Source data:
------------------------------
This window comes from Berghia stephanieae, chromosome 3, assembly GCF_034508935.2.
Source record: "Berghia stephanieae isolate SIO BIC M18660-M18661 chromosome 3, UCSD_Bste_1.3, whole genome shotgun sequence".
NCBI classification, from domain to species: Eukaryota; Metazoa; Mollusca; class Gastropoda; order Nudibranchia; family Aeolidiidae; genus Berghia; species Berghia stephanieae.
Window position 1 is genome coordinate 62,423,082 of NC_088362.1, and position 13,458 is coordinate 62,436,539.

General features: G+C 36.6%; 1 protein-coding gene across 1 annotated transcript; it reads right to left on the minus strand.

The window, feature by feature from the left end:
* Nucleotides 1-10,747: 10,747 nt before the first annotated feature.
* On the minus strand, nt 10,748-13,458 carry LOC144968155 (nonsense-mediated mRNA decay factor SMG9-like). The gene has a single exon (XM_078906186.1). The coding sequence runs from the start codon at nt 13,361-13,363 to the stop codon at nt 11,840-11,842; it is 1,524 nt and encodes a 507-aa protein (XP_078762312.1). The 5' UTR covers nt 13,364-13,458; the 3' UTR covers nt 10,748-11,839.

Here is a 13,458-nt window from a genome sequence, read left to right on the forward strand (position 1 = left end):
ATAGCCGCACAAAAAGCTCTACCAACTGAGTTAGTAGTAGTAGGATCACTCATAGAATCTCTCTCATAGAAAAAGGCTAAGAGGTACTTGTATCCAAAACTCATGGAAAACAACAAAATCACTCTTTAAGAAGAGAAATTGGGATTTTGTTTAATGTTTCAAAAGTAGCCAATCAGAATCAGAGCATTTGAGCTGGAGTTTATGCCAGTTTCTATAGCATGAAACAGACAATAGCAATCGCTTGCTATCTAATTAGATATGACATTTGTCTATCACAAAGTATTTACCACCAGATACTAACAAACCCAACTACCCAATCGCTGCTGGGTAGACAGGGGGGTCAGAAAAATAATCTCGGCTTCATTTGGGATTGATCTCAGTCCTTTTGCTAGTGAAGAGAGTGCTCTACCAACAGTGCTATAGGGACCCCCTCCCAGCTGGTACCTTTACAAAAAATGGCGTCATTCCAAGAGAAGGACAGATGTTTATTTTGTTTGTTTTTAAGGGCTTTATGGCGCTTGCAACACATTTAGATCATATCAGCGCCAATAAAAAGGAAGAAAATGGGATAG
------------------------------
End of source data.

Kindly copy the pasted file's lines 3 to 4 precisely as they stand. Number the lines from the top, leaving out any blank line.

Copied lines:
NCBI classification, from domain to species: Eukaryota; Metazoa; Mollusca; class Gastropoda; order Nudibranchia; family Aeolidiidae; genus Berghia; species Berghia stephanieae.
Window position 1 is genome coordinate 62,423,082 of NC_088362.1, and position 13,458 is coordinate 62,436,539.